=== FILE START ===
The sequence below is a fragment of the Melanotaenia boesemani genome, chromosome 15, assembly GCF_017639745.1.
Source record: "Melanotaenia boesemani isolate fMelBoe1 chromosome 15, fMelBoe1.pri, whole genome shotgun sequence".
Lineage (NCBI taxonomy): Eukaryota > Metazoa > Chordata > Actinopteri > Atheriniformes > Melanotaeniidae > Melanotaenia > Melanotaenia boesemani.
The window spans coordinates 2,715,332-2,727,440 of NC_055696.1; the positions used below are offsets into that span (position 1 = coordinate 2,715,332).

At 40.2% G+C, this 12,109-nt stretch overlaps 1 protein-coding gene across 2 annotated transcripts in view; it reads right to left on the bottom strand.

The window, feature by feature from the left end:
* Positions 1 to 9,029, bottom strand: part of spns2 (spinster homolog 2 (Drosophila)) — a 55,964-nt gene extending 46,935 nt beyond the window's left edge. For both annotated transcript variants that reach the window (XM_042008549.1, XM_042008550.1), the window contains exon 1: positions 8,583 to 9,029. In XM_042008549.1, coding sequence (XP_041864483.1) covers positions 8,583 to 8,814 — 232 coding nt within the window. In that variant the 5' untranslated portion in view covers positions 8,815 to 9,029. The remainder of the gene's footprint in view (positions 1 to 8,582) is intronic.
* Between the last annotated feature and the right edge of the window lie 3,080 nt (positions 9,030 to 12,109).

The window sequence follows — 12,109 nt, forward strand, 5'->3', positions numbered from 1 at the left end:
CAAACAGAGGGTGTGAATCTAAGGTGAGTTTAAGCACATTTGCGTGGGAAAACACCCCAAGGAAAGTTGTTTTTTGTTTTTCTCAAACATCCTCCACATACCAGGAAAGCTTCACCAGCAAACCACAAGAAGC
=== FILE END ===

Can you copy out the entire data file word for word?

The sequence below is a fragment of the Melanotaenia boesemani genome, chromosome 15, assembly GCF_017639745.1.
Source record: "Melanotaenia boesemani isolate fMelBoe1 chromosome 15, fMelBoe1.pri, whole genome shotgun sequence".
Lineage (NCBI taxonomy): Eukaryota > Metazoa > Chordata > Actinopteri > Atheriniformes > Melanotaeniidae > Melanotaenia > Melanotaenia boesemani.
The window spans coordinates 2,715,332-2,727,440 of NC_055696.1; the positions used below are offsets into that span (position 1 = coordinate 2,715,332).

At 40.2% G+C, this 12,109-nt stretch overlaps 1 protein-coding gene across 2 annotated transcripts in view; it reads right to left on the bottom strand.

The window, feature by feature from the left end:
* Positions 1 to 9,029, bottom strand: part of spns2 (spinster homolog 2 (Drosophila)) — a 55,964-nt gene extending 46,935 nt beyond the window's left edge. For both annotated transcript variants that reach the window (XM_042008549.1, XM_042008550.1), the window contains exon 1: positions 8,583 to 9,029. In XM_042008549.1, coding sequence (XP_041864483.1) covers positions 8,583 to 8,814 — 232 coding nt within the window. In that variant the 5' untranslated portion in view covers positions 8,815 to 9,029. The remainder of the gene's footprint in view (positions 1 to 8,582) is intronic.
* Between the last annotated feature and the right edge of the window lie 3,080 nt (positions 9,030 to 12,109).

The window sequence follows — 12,109 nt, forward strand, 5'->3', positions numbered from 1 at the left end:
CAAACAGAGGGTGTGAATCTAAGGTGAGTTTAAGCACATTTGCGTGGGAAAACACCCCAAGGAAAGTTGTTTTTTGTTTTTCTCAAACATCCTCCACATACCAGGAAAGCTTCACCAGCAAACCACAAGAAGC